This week, David Brooks wrote in a New York Times column he titled “The Sandra Bullock Trade”
“Two things happened to Sandra Bullock this month. First, she won an Academy Award for best actress. Then came the news reports claiming that her husband is an adulterous jerk. So the philosophic question of the day is: Would you take that as a deal? Would you exchange a tremendous professional triumph for a severe personal blow?”
Huh? Leaving aside the hoary assumption that women have to choose one of the other (which smacks of backlash, and raises the question–and why didn’t Brooks write about the “Tiger Woods Trade”?), here’s my philosophical question for Brooks: “Would you stay with an adulterous jerk if you had the money and power to leave and support yourself?”
It wasn’t that long ago that women didn’t have that choice. Period. As recently as 150 years ago, when a woman married in the US, all her property became her husband’s, by law. Even personal items like clothes and trinkets and pictures, belonged to the husband. A woman couldn’t sell her property without her husband’s consent, and if they divorced, all pretty much reverted back to the man, who also kept the kids. It was nearly impossible for women to support themselves if they left their husbands. They were basically financial dependents for life.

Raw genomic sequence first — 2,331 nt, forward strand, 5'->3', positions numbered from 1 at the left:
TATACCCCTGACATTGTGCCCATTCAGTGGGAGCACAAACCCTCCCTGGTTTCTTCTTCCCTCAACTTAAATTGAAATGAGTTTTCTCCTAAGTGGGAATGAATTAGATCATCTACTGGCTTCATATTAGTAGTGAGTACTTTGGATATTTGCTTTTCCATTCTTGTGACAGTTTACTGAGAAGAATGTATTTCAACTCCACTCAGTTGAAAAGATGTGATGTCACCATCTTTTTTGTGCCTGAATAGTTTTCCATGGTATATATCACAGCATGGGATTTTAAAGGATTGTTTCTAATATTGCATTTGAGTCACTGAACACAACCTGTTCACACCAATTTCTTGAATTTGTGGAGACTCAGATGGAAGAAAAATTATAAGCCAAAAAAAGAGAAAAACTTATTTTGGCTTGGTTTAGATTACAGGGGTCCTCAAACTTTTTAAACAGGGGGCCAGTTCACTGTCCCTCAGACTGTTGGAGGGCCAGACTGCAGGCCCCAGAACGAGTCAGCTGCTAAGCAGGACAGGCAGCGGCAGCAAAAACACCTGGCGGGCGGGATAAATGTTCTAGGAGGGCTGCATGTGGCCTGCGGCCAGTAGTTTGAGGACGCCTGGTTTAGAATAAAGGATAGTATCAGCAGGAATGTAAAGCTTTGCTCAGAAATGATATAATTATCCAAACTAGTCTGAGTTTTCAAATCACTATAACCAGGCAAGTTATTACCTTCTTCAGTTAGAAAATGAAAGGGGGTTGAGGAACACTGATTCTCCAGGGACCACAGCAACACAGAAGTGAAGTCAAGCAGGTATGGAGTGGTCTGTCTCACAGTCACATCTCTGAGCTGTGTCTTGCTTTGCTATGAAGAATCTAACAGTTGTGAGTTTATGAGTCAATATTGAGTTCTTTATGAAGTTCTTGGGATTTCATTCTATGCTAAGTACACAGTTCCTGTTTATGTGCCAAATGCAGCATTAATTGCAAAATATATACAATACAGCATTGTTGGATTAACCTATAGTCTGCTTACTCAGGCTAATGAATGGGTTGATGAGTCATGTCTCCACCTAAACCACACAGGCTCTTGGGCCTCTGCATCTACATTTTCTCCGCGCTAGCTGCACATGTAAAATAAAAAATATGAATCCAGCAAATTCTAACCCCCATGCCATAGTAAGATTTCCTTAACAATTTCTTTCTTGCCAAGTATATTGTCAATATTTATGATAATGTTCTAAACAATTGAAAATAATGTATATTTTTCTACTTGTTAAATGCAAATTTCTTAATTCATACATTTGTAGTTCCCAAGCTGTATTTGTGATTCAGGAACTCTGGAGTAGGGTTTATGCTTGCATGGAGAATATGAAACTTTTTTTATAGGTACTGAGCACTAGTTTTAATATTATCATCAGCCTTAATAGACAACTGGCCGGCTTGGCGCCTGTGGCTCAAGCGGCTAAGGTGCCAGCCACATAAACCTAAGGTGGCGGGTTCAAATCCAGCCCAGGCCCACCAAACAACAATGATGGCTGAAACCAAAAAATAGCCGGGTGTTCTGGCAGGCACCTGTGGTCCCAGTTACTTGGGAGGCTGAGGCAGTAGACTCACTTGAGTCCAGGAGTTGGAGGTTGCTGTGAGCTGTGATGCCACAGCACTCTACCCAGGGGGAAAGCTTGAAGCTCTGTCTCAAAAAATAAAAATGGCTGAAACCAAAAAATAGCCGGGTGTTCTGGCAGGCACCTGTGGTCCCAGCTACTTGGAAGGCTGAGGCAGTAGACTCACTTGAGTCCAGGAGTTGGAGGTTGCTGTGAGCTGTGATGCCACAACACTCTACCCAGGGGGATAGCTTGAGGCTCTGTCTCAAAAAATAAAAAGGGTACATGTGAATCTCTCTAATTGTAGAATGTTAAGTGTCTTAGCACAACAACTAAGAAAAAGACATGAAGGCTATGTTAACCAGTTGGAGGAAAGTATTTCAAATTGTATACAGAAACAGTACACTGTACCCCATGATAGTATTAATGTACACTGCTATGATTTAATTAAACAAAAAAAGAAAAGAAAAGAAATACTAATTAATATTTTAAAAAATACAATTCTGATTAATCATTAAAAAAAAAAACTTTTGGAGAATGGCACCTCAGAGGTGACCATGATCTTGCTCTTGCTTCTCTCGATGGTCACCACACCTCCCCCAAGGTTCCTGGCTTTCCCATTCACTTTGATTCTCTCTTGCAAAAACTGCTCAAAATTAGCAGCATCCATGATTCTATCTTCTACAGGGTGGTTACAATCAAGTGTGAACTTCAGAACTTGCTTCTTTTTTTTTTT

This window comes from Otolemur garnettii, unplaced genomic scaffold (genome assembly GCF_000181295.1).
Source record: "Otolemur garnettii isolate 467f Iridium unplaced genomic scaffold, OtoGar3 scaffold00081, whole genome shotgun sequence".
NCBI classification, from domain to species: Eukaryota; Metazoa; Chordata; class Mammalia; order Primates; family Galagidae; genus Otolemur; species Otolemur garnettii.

Fast forward to today. Women, like Bullock, have used their economic power to leave unhappy relationships, to create family situations where they have more power, and to reinvent family patterns in a way that gives women far more say than ever before. As women have moved from economic survival to independence, they’ve had a massive impact on the family, boosting family income (ONLY families with a working wife saw real income growth between the 1970s and today) and inventing a broad spectrum of new family structures that accommodate all kinds of people.
Sandra Bullock shouldn’t be the specter of what happens when a woman chooses a powerful career: She should be the poster child for what economic and social influence allow women to do. To support themselves and their families, to make the real Sandra Bullock trade—trading in a man who abuses your trust.
So my question for you is: How will you use your economic influence? Will you use it to build a stronger family? To advance your career? To change the way your company is managed? I want to know how you plan to use your influence. Please tell me.